As mentioned, having a great team who’s in tune with what your new market loves is a great start. What you can also make use of is data. If you’re starting out in a new market, you won’t have any historical data to work with but you can build it up by seeing what your competitors are up to and also by researching keywords and phrases to optimise your SEO.

SEO stands for search engine optimisation – but in easier terms, it’s the secret sauce that gets your website found on search engines for your chosen keywords. By strategically placing keywords into great content on your site, you can soon start ranking on search engines and grab what’s known as organic traffic – traffic you don’t need to spend advertising money on.

Check out SEO tools like the free Google Keywords Planner, or paid alternatives like SEMRush or Ahrefs. These tools use their respective company’s paid software, so you’ll be able to pick up tips on what to look out for when selecting keywords

4.Social media ideas

Social media doesn’t necessarily work the same way in different markets. For instance, LINE is quite popular in Thailand while Facebook interactions are key in places where social commerce is king. Once again, have a team with a great understanding of what’s popular in the market and have a good look at your competitors’ successful social posts to get some ideas of your own.

You can find tips for platforms like Facebook, Instagram, getting chatbots for instant messaging (Whatsapp), livestreaming, and also covers some advice on how you can even start selling via social media.

This is a short-and-sweet guide to some social media tactics you can use to get started. It covers tips like making use of your reviews, how you can interact with your audience in different ways on social media, and make even your website’s content more social media friendly.

5.Paid Tools and Promo Tactics

When you’re entering a new market, it’s a good idea to keep track of when the hottest e-commerce sales periods take place.

Making full use of these periods means preparing market-specific discounts, promotions and campaigns tailored to that event. In cases like these, running paid campaigns such as Facebook ads and Google ads could potentially capture more traffic and drive more sales to your e-commerce store.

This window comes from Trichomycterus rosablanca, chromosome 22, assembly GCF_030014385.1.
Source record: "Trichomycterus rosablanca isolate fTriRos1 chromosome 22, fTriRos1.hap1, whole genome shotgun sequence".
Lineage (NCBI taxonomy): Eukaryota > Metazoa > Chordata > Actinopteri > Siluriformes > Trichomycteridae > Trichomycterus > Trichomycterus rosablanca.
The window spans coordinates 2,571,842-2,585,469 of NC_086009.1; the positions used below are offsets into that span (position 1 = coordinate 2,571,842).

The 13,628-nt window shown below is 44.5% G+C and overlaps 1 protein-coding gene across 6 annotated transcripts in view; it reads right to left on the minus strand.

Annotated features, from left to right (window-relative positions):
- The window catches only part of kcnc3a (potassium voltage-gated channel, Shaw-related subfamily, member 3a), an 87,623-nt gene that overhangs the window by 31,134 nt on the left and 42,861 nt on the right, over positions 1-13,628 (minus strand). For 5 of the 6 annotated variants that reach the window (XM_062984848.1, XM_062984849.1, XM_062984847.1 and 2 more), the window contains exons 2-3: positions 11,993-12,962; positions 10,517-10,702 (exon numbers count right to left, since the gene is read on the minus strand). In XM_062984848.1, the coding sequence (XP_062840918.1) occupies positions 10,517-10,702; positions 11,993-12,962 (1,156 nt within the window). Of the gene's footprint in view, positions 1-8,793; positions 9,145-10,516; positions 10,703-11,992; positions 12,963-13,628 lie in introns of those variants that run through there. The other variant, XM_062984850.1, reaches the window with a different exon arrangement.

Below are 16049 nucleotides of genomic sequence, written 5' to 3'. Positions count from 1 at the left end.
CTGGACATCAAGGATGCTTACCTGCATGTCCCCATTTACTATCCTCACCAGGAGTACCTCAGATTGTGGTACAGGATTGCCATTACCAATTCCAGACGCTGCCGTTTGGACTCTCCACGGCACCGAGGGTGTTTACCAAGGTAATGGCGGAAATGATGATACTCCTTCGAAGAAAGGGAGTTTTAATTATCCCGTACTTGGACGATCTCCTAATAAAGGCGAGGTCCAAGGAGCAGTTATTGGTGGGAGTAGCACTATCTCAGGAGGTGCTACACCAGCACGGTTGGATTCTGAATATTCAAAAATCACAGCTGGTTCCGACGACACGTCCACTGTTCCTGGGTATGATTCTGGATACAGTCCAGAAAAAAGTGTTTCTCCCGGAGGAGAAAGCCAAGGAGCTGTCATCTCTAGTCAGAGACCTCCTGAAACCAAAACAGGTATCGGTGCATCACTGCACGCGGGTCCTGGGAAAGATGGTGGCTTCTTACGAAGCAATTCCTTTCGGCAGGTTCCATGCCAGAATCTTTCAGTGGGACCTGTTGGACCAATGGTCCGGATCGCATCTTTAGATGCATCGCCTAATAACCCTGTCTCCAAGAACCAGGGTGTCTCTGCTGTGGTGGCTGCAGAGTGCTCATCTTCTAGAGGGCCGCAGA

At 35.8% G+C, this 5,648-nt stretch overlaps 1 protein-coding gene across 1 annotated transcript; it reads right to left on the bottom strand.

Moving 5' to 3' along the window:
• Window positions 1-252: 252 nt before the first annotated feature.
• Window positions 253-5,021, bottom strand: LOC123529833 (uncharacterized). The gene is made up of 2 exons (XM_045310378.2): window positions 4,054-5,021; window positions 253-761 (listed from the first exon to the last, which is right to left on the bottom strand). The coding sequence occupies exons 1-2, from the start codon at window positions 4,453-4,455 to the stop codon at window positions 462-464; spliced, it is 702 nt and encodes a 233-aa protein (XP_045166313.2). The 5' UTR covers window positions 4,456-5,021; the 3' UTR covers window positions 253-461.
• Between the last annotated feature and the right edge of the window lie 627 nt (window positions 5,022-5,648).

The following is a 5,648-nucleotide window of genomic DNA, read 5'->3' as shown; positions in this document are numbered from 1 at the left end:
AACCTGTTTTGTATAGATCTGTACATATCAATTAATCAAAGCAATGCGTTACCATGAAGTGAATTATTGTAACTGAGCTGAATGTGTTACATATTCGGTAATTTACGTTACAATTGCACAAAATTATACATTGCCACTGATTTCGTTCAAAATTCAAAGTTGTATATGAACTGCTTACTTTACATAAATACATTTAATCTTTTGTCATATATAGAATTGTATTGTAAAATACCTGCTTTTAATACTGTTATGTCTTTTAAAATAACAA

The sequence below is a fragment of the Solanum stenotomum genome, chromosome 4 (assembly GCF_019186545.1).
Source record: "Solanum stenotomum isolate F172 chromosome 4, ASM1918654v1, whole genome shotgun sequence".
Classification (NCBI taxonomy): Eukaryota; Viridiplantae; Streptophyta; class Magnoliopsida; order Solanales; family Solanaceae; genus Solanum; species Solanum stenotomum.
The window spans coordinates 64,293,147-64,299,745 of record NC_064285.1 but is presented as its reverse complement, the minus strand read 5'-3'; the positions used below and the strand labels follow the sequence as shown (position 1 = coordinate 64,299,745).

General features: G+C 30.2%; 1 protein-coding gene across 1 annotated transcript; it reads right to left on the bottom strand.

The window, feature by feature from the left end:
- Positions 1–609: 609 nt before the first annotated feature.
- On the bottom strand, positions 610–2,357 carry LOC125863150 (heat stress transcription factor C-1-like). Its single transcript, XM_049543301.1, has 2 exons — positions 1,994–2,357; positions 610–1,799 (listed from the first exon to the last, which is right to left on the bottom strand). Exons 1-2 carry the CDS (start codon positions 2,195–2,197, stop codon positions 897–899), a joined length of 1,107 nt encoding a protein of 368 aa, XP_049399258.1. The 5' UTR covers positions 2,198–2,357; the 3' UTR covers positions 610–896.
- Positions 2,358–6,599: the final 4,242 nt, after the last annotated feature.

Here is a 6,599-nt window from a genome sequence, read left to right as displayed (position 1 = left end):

Google Ads Guides:
One good starting point for online paid advertisements is Google Ads. This builds on the tips and keywords that you’ll be covering for your SEO too. In case this is your first time using Google Ads, here are some resources which might come in handy:

This guide will help you go through the different steps you’ll need to see your Google Ads campaign from start to finish. It covers all the key terms you’ll need to get started such as the different campaign types, different types of keywords and keyword match types and how you can manage your payment types, goals and metrics for your campaign.

This resource by Google helps you to familiarise yourself with the layout and how Google ads can help you. If you want to get serious and even get certified in this area, there’s Google Ads Fundamentals, which is part of Google’s Academy for Ads. Ads Fundamentals is more in-depth than the basics resource but the knowledge it equips you with will help you get your first overseas Google Ads campaign up and running.

By now, we’re all familiar with Facebook being a cornerstone of any digital marketing strategy. While the earlier resources for social media mention the posts you can use to grow organically, this resource by Facebook also contains detailed Facebook Ads guide for your paid social media campaigns.

At the end of the day, you’ll want to engage your audience in a long-term conversation. Provide them with topics and content that they’re attracted to and place your content in channels that they’re comfortable with, be those blogs and social media.

Join us in part 3 where we cover the final step – providing a great shipping experience


Amanda Lim writes for Janio Asia content and bring fresh insights into e-commerce and e-logistics.Her article was published here